So, you had a Turkish boyfriend or what? Would explain these wild theories maybe.

Love myself? I dunno about that, I've got my own slew of problems, I'd say I love myself less than most people.

But..... I feel pretty damn good right now, I feel like this: youtu.be...

Now, if you want that sweaty picture, just hit me up with a message and I'll make it happen.



posted on May, 31 2015 @ 05:46 AM
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a reply to: DiggerDogg

Derinkuyu is Turkye. Did you read the OP or is this a personal thing?
Sorry but I can tot6ally see why you don't like yourself...



posted on May, 31 2015 @ 09:32 AM
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The picture in the Australian caves are common the beings have many different names but I've been told that they are a shape shifting creator god called byami if the aborigines of past painted a white face it it was one of their deities due to the fact that white man apparently came to Australia only three hundred years ago , and I know of many aboriginal artists who still paint this today in the year 2015. So may be you are on to something but every thing in life has a beginning an end and memories and truth may be passed on but can be forgotten due to the fact of war or in the aboriginal and native new Zealanders , south Americans many myths died with elders and the people's of these cultures due to the fact of other nations wiping them out




posted on May, 31 2015 @ 12:38 PM
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a reply to: Peeple

Yeah, so what? From what I read it's less than 3500-3000 years old, depending on who they think it was built by. Do you really think a site that young somehow means Turkey is the "root of all civilization"......

Sorry, that doesn't make any sense.

I read the OP, spent about 2 minutes trying to decipher the garbled up sentences, and then I closed my laptop and decided to go do something else.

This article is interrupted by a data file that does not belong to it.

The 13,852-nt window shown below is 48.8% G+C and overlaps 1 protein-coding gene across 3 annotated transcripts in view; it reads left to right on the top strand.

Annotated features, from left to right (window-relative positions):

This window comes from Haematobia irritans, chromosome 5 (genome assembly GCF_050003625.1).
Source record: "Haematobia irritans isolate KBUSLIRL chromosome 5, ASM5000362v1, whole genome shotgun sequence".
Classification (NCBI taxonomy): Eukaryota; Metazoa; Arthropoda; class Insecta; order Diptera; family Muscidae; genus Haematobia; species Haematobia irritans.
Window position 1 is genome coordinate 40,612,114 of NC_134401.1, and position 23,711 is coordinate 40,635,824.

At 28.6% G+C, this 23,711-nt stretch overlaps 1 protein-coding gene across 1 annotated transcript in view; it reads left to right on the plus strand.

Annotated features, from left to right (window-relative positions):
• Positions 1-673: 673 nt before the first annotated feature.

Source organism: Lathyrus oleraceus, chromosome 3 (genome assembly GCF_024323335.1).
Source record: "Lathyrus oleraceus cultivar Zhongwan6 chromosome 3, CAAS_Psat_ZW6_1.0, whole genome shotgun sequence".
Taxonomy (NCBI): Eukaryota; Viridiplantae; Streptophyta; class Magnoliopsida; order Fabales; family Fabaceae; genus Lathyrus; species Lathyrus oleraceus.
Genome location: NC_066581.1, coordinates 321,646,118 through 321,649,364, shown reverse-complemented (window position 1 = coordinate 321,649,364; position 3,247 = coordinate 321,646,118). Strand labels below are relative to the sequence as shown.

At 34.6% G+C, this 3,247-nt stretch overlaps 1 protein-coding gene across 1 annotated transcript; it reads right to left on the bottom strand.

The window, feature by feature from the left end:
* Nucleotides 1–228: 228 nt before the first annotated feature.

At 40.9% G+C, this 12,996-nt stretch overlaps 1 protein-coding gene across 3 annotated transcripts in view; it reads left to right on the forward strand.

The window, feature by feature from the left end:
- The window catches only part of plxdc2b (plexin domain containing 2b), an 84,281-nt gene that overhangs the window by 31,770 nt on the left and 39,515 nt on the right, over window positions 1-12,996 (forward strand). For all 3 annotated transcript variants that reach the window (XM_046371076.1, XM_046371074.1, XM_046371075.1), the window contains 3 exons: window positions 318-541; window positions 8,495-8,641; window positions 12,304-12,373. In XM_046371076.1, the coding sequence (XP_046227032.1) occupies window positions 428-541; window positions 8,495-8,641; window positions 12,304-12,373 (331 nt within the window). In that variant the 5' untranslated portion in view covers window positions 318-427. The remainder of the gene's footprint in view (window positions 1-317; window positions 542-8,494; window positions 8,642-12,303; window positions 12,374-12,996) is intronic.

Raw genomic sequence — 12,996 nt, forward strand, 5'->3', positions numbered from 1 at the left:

edit on 31-5-2015 by DiggerDogg because: (no reason given)



posted on May, 31 2015 @ 12:41 PM
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a reply to: Peeple

My simonized, knee jerk reaction to the header.

W in TF are you talk'n about?



posted on May, 31 2015 @ 01:24 PM
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originally posted by: Peeple
a reply to: DiggerDogg

Derinkuyu is Turkye. Did you read the OP or is this a personal thing?
Sorry but I can tot6ally see why you don't like yourself...



It is a personal thingy for him , ain't it obvious ?



posted on May, 31 2015 @ 04:52 PM
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Humans spread from Turkey for sure. Makes sense secularly/archaeologically biblically/etc...doesn't matter what you believe in creation/evolution/spontaneous formation of living matter. The result:Ancestors started somewhere and it's in that region.

en.m.wikipedia.org...



posted on Jun, 1 2015 @ 10:08 AM
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a reply to: normipoo

Aborigines are another good point, not only the Hopi who tell stories about unusually white faces. I can't still get over the fact there is next to no archeology in Australia.
But the cave paintings with the white dudes with Halos, it doesn't have to be aliens like alternative archeologists claim, living in a cave makes you look different, that's for sure. And i kind of think like the sparrow humans once too originated from one and the same place, maybe met up with others which spread earlier, i keep forgetting there are also neandterthaleans and maybe others which got away before. But these "gods came" stories are very similiar and obviously very human.

a reply to: DiggerDogg

Thanks for wasting your time, but i still don't really know what your problem is? Or how you can be so sure it is only 3000-3500 years. it is rock. try to date that. and still inhabited today=> it is impossible to say when the first people moved in there.
Sure you're totally mainstream, but why should it not be a little bit different.
Also I'd like to know what your problem with Turkye is?

a reply to: TheCretinHop

Not for sure, but possibly. Once you think your sure, you start riding the bias-train. But i like my idea too. Thanks